DEA Whistleblower Says Congress, Distributors Fueled Opioid Epidemic

A new Washington Post/60 Minutes interview alleges distributors and legislators are responsible for the opioid epidemic.

In the midst of the opioid epidemic, attempts to curb drug use were met with significant resistance by some members of Congress, lobbyists, and pharma stakeholders, according to a new 60 Minutes interview with Joe Rannazzisi, former deputy assistant administrator at the Drug Enforcement Agency’s (DEA) Office of Diversion Control.

In the interview with 60 Minutes and The Washington Post, Rannazzisi detailed how the opioid epidemic was not controlled due to efforts from stakeholders that allowed hundreds of millions of pills to flow through “rogue pharmacies” and pain clinics, according to CBS News.

“This is an industry that's out of control,” Rannazzisi told 60 Minutes. “What they wanna [sic] do, is do what they wanna [sic] do, and not worry about what the law is. And if they don't follow the law in drug supply, people die. That's just it. People die.”

The former DEA agent said that oversight from 3 large distributors fueled the opioid epidemic by allowing pain pills to be delivered all over the country and by ignoring the illicit use of the pills, according to the interview.

In the 1990s, opioids became the first-line therapy for chronic pain after manufacturers testified that the drugs were effective and came with a low risk of addiction, according to CBS. However, rising prescriptions coincided with an increase in addiction to the drugs.

Many Americans who became addicted sought new prescriptions from rogue physicians and pharmacists, meaning that healthcare professionals essentially became drug dealers, according to the report.

Although some of these providers were arrested and faced criminal charges, opioids were still being misused, which caused Rannazzisi to take a closer look at the supply chain. He identified distributors as the root cause of the opioid epidemic, according to the article.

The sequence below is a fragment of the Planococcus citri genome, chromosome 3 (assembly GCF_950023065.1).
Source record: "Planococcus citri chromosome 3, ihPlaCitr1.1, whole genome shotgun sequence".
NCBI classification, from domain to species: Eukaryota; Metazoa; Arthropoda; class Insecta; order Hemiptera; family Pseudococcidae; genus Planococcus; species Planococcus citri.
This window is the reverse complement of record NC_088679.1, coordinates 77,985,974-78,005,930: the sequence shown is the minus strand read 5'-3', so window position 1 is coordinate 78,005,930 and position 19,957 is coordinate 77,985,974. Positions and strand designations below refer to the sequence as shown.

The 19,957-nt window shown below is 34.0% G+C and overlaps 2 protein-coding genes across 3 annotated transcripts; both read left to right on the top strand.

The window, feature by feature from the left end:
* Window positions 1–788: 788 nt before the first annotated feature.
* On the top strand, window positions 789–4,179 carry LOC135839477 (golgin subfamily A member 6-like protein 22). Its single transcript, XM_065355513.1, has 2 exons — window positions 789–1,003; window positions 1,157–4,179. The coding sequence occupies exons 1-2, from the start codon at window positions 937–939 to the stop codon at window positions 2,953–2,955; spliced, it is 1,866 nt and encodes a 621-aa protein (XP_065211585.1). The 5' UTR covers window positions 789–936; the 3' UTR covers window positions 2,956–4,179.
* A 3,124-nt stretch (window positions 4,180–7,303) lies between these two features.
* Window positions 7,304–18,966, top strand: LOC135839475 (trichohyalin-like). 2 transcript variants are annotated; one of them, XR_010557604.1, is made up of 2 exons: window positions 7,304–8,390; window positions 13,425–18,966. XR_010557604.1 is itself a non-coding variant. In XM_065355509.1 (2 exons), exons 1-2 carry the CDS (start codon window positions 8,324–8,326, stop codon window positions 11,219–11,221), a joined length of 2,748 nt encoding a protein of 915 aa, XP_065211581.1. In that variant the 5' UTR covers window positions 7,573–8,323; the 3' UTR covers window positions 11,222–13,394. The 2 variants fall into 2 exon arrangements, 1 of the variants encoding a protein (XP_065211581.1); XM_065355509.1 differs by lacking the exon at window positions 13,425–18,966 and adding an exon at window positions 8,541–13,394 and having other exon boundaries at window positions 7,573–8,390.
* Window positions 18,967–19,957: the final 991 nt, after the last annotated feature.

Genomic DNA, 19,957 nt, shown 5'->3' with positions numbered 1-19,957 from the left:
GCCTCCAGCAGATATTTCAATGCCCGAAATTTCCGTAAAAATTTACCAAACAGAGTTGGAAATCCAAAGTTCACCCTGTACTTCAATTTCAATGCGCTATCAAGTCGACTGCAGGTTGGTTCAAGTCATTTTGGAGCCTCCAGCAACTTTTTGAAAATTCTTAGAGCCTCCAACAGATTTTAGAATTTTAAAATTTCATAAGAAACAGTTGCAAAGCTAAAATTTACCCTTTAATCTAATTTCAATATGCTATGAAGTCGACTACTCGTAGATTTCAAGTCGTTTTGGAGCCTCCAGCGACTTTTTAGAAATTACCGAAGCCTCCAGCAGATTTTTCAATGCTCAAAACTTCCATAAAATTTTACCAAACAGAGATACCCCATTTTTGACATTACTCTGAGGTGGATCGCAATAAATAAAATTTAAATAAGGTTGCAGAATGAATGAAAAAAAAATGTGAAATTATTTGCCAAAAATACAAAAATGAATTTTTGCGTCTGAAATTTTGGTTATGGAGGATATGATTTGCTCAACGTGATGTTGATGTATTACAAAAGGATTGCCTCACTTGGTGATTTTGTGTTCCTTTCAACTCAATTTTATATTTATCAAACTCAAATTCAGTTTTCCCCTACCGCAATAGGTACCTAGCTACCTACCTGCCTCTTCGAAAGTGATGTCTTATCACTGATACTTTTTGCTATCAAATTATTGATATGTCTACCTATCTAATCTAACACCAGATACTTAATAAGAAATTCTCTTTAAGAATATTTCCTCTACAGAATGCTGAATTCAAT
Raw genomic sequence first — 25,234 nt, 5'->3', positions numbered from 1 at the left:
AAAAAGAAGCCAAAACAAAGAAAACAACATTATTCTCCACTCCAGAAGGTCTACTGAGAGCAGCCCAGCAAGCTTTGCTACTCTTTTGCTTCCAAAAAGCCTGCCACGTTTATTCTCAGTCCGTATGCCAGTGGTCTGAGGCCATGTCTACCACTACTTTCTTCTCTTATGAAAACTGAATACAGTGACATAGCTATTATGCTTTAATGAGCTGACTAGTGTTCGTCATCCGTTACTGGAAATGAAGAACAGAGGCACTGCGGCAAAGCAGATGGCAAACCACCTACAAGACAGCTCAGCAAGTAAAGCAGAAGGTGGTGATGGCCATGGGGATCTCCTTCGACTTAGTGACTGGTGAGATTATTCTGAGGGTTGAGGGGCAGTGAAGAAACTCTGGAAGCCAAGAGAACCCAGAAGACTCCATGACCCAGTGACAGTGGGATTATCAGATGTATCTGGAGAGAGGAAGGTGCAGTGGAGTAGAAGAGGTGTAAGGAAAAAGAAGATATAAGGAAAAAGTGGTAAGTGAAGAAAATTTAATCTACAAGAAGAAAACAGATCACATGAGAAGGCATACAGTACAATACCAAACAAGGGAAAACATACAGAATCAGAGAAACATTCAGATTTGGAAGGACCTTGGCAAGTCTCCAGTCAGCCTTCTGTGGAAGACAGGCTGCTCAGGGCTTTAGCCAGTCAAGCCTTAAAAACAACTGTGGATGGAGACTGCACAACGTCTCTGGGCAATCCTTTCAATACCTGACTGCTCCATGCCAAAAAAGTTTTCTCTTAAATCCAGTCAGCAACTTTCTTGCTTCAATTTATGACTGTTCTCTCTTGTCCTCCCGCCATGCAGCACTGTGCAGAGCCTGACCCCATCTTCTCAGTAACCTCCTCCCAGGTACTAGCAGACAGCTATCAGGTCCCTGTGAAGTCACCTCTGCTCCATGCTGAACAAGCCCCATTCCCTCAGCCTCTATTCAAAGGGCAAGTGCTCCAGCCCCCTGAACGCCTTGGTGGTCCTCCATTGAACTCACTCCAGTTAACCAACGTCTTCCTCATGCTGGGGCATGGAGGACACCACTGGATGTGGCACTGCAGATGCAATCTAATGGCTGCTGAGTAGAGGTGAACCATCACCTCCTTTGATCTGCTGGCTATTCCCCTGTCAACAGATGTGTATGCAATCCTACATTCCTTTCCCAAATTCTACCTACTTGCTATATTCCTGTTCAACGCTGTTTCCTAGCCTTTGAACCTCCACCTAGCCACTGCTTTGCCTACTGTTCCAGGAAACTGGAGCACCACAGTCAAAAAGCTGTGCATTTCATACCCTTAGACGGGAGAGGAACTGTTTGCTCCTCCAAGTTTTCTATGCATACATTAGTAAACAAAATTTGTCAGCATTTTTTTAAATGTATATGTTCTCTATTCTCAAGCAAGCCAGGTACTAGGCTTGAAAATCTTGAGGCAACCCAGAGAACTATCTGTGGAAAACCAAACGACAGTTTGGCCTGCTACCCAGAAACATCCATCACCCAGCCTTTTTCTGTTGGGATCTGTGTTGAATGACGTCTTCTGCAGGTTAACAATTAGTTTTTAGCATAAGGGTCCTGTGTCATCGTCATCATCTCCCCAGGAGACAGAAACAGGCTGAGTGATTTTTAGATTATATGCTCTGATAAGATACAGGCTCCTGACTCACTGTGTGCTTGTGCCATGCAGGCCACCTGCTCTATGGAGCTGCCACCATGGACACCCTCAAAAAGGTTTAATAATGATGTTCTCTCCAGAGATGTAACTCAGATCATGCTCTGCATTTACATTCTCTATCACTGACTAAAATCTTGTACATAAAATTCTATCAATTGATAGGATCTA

“This was all new to us. We weren't seeing just some security violations, and a few bad orders. We were seeing hundreds of bad orders that involved millions and millions of tablets,” Rannazzisi told 60 Minutes. “That's when we started going after the distributors.”

While distributors have said they are not responsible for the opioid epidemic, they are required to report suspicious orders to the DEA. Investigators claim that these entities ignored this requirement.

Jim Geldhof, who ran pharmaceutical investigations from the DEA’s Detroit office, said that a pharmacy in a West Virginia town with only 392 residents ordered 9 million hydrocodone pills within a 2-year period, according to CBS. This was considered a suspicious order.

Geldhof accuses distributors of not reporting suspicious orders and not remaining compliant with regulations, which drove the opioid epidemic, according to the interview.

“I can tell you with 100% accuracy that we were in there on multiple occasions trying to get them to change their behavior,” Geldhof said. “And they just flat out ignored us.”

Over the past few years, distributors have paid millions of dollars in fines for filling suspicious orders of opioids. The entities claim that the DEA regulations were vague and unfair.

During an investigation into a large distributor, Rannazzisi said that he received significant pushback compared with smaller entities, according to the report.

DEA lawyers also noted significant changes in how the cases against the large companies were handled and said cases that were once easily approved now received intense scrutiny.

During this time—when lawyers were facing roadblocks and cases were being dismissed—the number of prescriptions continued to rise and pharma stakeholders began lobbying for legislation that would diminish the power of the DEA, according to the interview.

The legislation was introduced by Tom Marino (R-PA) and Marsha Blackburn (R-TN) and aimed to protect patient access to pain medications, but Jonathan Novak, who worked on the DEA’s legal team, said that the bill removed the agency’s ability to freeze suspicious shipments of drugs, according to the report.

Rannazzisi testified against the bill in Congress and was subsequently investigated. While he was not removed from the DEA, his responsibilities were stripped and he resigned, according to the interview.

Hundreds of thousands of Americans have overdosed or died from opioids. Rannazzisi and other former DEA employees believe that the actions of distributors and Congress prevented the DEA from doing its job and allowed opioids to flood the streets, according to the interview.